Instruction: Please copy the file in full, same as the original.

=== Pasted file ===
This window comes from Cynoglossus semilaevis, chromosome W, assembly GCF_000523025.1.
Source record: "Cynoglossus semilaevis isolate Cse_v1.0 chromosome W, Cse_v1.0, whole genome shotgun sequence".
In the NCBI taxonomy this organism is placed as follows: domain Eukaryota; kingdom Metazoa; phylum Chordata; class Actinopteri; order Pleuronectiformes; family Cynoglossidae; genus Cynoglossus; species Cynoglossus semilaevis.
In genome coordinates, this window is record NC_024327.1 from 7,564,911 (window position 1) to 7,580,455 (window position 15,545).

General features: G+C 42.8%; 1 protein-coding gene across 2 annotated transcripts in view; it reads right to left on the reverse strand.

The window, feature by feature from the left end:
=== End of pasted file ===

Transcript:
This window comes from Cynoglossus semilaevis, chromosome W, assembly GCF_000523025.1.
Source record: "Cynoglossus semilaevis isolate Cse_v1.0 chromosome W, Cse_v1.0, whole genome shotgun sequence".
In the NCBI taxonomy this organism is placed as follows: domain Eukaryota; kingdom Metazoa; phylum Chordata; class Actinopteri; order Pleuronectiformes; family Cynoglossidae; genus Cynoglossus; species Cynoglossus semilaevis.
In genome coordinates, this window is record NC_024327.1 from 7,564,911 (window position 1) to 7,580,455 (window position 15,545).

General features: G+C 42.8%; 1 protein-coding gene across 2 annotated transcripts in view; it reads right to left on the reverse strand.

The window, feature by feature from the left end: